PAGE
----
Going to the opera is like having a separate browser just for porn: You do it because you’re married. But when my wife called me at work to say we had free tickets to something called Doctor Manhattan at the Met and asked if I wanted to go, I was intrigued. With all the hoopla over how well Zack Snyder’s Watchmen movie will translate the graphic novel to the big screen, I hadn’t even heard there was a stage production. Better still, the music was by Star Wars/Raiders/everything else awesome composer John Williams, with lyrics by Peter Sellers. Superheroes and bombast and Inspector Clouseau–style hilarity!Well, I probably shouldn’t drink so much, at least not at work. The opera was actually called Doctor Atomic, and it was about J. Robert Oppenheimer, the physicist in charge of the, uh, Manhattan Project, and covered the time immediately leading up to the first nuclear weapon test. I got the other two names wrong, too. We were about a third of the way through the show when I figured out it wasn’t at all Watchmen-related, which at least was sooner than the last time I got burned like this, at a special naked performance by the Blue Man Group. This time, what clued me in was the abundance of fedoras. If you ever need to evoke the dawn of the Nuclear Age, dear readers, step one is to stick a fedora on every man in sight. You can’t get enough fedoras. Get a group of six to eight behatted guys huddled in a circle, hands in their pockets, chatting rapid-fire, drop a couple of wooden crates next to them, and tell two men in military uniform to wander around a few feet away, possibly smoking. Everyone who sees that tableau will know atoms are gonna get split sooner or later. In Watchmen, however, Rorschach is sporting pretty much the only fedora in sight—which is no coincidence. As the Cold War went on and men realized that felt offered little to no protection against hydrogen bombs or even the attendant fallout (and with the concurrent improvements made to hair product), most of them chose to enjoy feeling the sun shine on their naked heads before it was blotted out of the sky forever. Rorschach, of course, is a throwback; he wears his fedora not because it’s practical, but out of loyalty to an earlier time (and also, presumably, because he thinks Vidal Sassoon is part of a Communist plot). That time he’s remembering is back when an individual person was still somewhere in the same order of magnitude as the weapons that could be leveled against him or her—even the worst bombs used throughout most of World War II could take out a neighborhood at best, and would leave some neighbors surviving. That changed during the handful of days marked in Doctor Atomic.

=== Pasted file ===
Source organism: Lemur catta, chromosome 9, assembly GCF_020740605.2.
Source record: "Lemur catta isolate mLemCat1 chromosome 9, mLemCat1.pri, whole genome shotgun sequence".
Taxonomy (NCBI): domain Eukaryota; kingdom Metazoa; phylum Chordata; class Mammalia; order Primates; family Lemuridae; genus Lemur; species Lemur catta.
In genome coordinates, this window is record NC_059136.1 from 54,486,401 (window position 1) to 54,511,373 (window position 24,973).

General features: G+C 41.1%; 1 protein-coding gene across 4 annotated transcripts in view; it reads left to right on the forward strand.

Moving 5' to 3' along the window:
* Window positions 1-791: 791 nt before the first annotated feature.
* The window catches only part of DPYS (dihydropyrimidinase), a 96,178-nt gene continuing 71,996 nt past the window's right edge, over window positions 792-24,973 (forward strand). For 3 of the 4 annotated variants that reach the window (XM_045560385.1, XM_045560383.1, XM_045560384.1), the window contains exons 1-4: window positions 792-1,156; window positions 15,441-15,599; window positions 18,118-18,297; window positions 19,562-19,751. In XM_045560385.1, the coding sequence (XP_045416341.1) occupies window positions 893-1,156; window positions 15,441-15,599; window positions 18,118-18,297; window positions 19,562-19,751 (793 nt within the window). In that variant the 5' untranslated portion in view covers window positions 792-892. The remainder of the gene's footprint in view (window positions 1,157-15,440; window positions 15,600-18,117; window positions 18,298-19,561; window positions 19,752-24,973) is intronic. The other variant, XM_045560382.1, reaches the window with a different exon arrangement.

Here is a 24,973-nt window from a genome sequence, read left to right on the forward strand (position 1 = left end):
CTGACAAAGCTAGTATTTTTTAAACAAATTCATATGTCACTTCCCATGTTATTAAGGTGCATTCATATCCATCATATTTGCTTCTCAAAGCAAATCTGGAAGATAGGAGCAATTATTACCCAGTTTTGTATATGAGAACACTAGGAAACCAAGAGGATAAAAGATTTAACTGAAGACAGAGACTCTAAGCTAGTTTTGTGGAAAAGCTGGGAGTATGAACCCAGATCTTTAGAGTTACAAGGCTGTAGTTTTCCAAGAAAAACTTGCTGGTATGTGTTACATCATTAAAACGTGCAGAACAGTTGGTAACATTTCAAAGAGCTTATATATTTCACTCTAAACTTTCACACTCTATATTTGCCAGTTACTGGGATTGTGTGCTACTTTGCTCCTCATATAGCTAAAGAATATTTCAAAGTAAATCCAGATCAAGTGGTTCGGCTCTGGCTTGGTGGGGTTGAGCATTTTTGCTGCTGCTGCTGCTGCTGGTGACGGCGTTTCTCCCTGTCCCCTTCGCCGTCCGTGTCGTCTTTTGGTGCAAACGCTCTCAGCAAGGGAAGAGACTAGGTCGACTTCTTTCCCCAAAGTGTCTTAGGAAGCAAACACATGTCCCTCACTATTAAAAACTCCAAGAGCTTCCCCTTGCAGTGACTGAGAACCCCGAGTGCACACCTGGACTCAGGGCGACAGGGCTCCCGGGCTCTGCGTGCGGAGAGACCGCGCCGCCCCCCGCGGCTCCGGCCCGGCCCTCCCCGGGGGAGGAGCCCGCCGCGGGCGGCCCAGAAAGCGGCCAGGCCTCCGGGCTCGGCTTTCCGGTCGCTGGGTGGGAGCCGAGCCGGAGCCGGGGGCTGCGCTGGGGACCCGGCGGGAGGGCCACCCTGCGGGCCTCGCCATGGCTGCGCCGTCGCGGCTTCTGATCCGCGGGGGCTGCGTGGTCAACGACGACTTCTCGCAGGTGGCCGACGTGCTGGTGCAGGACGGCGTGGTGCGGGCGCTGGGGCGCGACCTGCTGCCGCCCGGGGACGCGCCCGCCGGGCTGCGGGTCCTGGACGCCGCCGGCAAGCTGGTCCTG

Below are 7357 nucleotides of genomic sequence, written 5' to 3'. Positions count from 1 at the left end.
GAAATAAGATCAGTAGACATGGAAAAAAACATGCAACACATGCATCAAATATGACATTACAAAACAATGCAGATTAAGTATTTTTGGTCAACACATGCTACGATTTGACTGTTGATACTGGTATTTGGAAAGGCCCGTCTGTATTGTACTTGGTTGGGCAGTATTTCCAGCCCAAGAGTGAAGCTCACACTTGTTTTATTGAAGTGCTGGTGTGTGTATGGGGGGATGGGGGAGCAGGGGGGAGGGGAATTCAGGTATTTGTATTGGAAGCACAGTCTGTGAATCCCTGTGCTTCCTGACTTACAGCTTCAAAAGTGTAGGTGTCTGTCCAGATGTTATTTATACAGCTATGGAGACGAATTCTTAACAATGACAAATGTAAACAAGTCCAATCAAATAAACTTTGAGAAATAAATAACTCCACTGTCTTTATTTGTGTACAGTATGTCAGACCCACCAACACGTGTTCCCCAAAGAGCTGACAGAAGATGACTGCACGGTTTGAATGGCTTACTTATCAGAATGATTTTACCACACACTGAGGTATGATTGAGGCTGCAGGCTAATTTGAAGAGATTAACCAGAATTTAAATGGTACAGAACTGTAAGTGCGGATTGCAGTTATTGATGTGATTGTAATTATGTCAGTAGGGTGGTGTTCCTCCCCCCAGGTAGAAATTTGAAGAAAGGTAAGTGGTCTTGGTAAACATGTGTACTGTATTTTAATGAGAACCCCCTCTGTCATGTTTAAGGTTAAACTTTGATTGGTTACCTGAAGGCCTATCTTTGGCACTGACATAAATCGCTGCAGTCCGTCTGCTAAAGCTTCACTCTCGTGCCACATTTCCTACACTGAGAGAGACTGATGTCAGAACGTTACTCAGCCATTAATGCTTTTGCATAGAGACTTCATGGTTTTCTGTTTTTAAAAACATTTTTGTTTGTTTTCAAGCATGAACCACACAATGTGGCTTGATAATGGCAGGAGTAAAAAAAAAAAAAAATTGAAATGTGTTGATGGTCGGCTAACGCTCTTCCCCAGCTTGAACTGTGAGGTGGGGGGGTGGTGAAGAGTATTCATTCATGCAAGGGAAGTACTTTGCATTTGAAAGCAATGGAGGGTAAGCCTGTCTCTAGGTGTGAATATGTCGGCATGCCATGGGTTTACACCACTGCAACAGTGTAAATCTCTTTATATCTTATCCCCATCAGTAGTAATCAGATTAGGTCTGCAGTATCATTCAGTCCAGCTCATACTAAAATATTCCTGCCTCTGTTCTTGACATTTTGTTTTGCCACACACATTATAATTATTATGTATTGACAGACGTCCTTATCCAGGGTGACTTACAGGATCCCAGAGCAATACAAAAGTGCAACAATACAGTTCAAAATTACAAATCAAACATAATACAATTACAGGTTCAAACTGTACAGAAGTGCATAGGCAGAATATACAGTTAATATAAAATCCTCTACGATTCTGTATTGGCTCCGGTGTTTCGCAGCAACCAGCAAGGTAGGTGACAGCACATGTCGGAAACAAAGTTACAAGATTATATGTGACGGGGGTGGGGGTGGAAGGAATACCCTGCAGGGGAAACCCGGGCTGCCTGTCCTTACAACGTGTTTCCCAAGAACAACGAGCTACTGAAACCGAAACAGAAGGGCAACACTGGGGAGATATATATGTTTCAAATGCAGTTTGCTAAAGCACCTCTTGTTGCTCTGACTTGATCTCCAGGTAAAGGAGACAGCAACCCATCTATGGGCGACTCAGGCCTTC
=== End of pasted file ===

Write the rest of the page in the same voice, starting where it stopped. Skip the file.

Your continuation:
And if the opera, which draws directly from the characters’ history for source material, is right, the change was entirely deliberate. It was tempting, as I watched, to associate Oppenheimer with his fellow scientist Jon Osterman, especially when he quoted John Donne in the aria that closed the first act: “Overthrow me, and bend your force, to break, blow, burn, and make me new.” Really, though, he was closer to another Watchmen character, whose identity I won’t reveal here for fear of spoiling a book written before spoilers were invented. Those of you who’ve read it will know whom I’m talking about: After his colleagues come forward with petitions for President Truman asking at least to warn the Japanese before unleashing their “gadget” upon them, Oppenheimer dismisses them, explaining that bombing cities containing civilians is the only way to “make a profound psychological impression” that will end the war for good. Essentially, he says, the only way to stop war is to scare people out of it by killing a bunch of them. He may not have been wrong. No conflict in the last 63 years has approached the scale of World War II, anyway, and the philosophy of mutually assured destruction was what kept both sides safe throughout the Cold War. But although the Soviet Union is gone, we’re still dealing with some of the consequences of that conflict, only in a much less stable world. And I couldn’t help but think about that when Oppenheimer’s wife, Kitty, sang at the start of the second act that “the peace the spirit needs is peace, not lack of war—but fierce, continual flame.” Is it enough for those of us who want peace to be satisfied with less war, like I think that Watchmen character is? Or do we have to actively cultivate peace? Because I think that’s harder. You go to the opera because you’re married, after all—but not just with a sigh, because you’re afraid your wife will be upset if you don’t. At least, not if you’re doing it right. You go and you smile about it, because you want her to be happy. Commenter Moff's real name is Josh Wimmer, and he can usually be found at scribblescribblescribble.com/blog.